Every once in a while I read a book that hits me so hard it knocks the breath out of me. This was one of those books. It took me some time to collectEvery once in a while I read a book that hits me so hard it knocks the breath out of me. This was one of those books. It took me some time to collect myself enough to sit down and write this review, because John Greene is simply a genius, and I can only hope to do his book justice with these few paragraphs.
Sixteen year old Hazel Grace, because of a miracle drug, has been able to fight cancer and live longer than anyone expected her to. She lives day in and day out with the knowledge and the fear that her condition could worsen and cut her life short. She’s also not a regular teenager since her normal routine consists of medical treatments and attending a cancer support group. It is at this support group that she meets Augustus Waters. Augustus is immediately smitten with her and the two of them start a friendship that throughout the story blooms into a romance.
Augustus Waters also has cancer, although he has been “NEC” (No Evidence of Cancer) for a few years now. As a side effect of his ailment, he lost part of one leg and now walks with a prosthetic. As a former basketball player and as a result of his charismatic personality, Augustus has no trouble making friends and being liked. Although it’s apparent that Hazel and Augustus very much like each other, Hazel is cautious about not starting a relationship with him. Since she considers herself to be sicker than him, she doesn’t want to be the “grenade” that explodes and leaves shattered hearts on everyone that loves her. As a result of a chain of events in this story, Hazel and Augustus end up traveling together to Amsterdam to meet the author of a book that Hazel idolizes. During this trip their relationship begins to transform as the harsh reality of their condition begins to hit them head-on.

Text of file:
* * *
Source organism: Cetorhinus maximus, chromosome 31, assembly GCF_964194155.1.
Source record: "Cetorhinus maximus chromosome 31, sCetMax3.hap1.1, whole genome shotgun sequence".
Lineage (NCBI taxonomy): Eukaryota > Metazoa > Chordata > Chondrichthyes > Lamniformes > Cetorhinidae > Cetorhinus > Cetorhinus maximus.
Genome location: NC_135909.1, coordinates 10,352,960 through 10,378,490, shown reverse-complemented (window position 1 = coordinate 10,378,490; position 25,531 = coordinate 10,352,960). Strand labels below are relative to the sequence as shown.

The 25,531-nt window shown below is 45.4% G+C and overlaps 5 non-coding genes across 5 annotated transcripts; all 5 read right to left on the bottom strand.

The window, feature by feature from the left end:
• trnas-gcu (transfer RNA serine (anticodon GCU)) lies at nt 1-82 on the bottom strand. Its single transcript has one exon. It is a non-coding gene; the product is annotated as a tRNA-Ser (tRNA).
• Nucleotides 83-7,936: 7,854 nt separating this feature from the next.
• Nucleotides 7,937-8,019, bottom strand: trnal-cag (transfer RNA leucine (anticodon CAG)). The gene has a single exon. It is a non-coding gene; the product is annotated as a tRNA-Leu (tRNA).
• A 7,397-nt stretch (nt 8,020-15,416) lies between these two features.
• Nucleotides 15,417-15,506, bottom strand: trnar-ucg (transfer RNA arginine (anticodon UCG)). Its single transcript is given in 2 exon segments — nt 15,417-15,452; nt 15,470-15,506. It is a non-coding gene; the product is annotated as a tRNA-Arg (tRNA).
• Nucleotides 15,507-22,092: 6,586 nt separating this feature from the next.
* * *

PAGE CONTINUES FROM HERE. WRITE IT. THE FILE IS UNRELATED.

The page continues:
I recommend that you read this book with a box of tissues in hand, because not only will you will fall in love with the characters and will suffer with them through their hardships, but you will also fall in love with their love. The level of emotion that this book brings out is very deep. You do not have to be a cancer victim, survivor, or even to have known someone with cancer to understand and feel what they are going through. It is painfully realistic and delightfully uplifting at the same time. A combination that in this case is pure gold. 5 stars all the way.